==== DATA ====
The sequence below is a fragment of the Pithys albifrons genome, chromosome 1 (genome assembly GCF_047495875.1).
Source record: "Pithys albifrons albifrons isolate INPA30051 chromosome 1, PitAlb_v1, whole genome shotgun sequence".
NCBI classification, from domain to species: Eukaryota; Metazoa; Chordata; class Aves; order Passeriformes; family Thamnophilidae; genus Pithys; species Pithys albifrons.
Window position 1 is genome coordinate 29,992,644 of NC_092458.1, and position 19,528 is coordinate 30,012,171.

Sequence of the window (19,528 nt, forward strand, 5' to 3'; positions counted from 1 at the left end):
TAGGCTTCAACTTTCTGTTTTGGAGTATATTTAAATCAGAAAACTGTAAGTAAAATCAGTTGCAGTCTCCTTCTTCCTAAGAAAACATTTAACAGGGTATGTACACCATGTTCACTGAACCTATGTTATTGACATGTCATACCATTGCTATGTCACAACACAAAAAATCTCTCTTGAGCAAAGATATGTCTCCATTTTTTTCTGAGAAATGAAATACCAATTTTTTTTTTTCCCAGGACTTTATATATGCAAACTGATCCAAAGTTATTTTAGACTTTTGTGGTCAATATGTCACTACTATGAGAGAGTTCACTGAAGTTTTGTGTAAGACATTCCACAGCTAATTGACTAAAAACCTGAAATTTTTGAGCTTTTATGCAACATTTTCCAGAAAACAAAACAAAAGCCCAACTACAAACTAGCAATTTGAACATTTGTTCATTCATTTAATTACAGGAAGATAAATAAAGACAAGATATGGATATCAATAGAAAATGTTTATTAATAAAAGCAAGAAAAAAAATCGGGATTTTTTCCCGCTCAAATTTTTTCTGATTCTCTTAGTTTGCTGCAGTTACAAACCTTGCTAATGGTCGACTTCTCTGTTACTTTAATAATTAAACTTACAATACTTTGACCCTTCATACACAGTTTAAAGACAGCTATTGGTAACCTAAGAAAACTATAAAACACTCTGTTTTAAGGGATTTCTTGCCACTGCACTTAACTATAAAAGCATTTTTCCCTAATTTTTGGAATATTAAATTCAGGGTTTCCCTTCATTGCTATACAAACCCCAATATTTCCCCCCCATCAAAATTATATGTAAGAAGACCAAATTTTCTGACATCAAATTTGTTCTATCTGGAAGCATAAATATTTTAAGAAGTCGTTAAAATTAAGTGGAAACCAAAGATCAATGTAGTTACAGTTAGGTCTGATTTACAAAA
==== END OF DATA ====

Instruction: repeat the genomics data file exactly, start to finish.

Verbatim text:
The sequence below is a fragment of the Pithys albifrons genome, chromosome 1 (genome assembly GCF_047495875.1).
Source record: "Pithys albifrons albifrons isolate INPA30051 chromosome 1, PitAlb_v1, whole genome shotgun sequence".
NCBI classification, from domain to species: Eukaryota; Metazoa; Chordata; class Aves; order Passeriformes; family Thamnophilidae; genus Pithys; species Pithys albifrons.
Window position 1 is genome coordinate 29,992,644 of NC_092458.1, and position 19,528 is coordinate 30,012,171.

Sequence of the window (19,528 nt, forward strand, 5' to 3'; positions counted from 1 at the left end):
TAGGCTTCAACTTTCTGTTTTGGAGTATATTTAAATCAGAAAACTGTAAGTAAAATCAGTTGCAGTCTCCTTCTTCCTAAGAAAACATTTAACAGGGTATGTACACCATGTTCACTGAACCTATGTTATTGACATGTCATACCATTGCTATGTCACAACACAAAAAATCTCTCTTGAGCAAAGATATGTCTCCATTTTTTTCTGAGAAATGAAATACCAATTTTTTTTTTTCCCAGGACTTTATATATGCAAACTGATCCAAAGTTATTTTAGACTTTTGTGGTCAATATGTCACTACTATGAGAGAGTTCACTGAAGTTTTGTGTAAGACATTCCACAGCTAATTGACTAAAAACCTGAAATTTTTGAGCTTTTATGCAACATTTTCCAGAAAACAAAACAAAAGCCCAACTACAAACTAGCAATTTGAACATTTGTTCATTCATTTAATTACAGGAAGATAAATAAAGACAAGATATGGATATCAATAGAAAATGTTTATTAATAAAAGCAAGAAAAAAAATCGGGATTTTTTCCCGCTCAAATTTTTTCTGATTCTCTTAGTTTGCTGCAGTTACAAACCTTGCTAATGGTCGACTTCTCTGTTACTTTAATAATTAAACTTACAATACTTTGACCCTTCATACACAGTTTAAAGACAGCTATTGGTAACCTAAGAAAACTATAAAACACTCTGTTTTAAGGGATTTCTTGCCACTGCACTTAACTATAAAAGCATTTTTCCCTAATTTTTGGAATATTAAATTCAGGGTTTCCCTTCATTGCTATACAAACCCCAATATTTCCCCCCCATCAAAATTATATGTAAGAAGACCAAATTTTCTGACATCAAATTTGTTCTATCTGGAAGCATAAATATTTTAAGAAGTCGTTAAAATTAAGTGGAAACCAAAGATCAATGTAGTTACAGTTAGGTCTGATTTACAAAA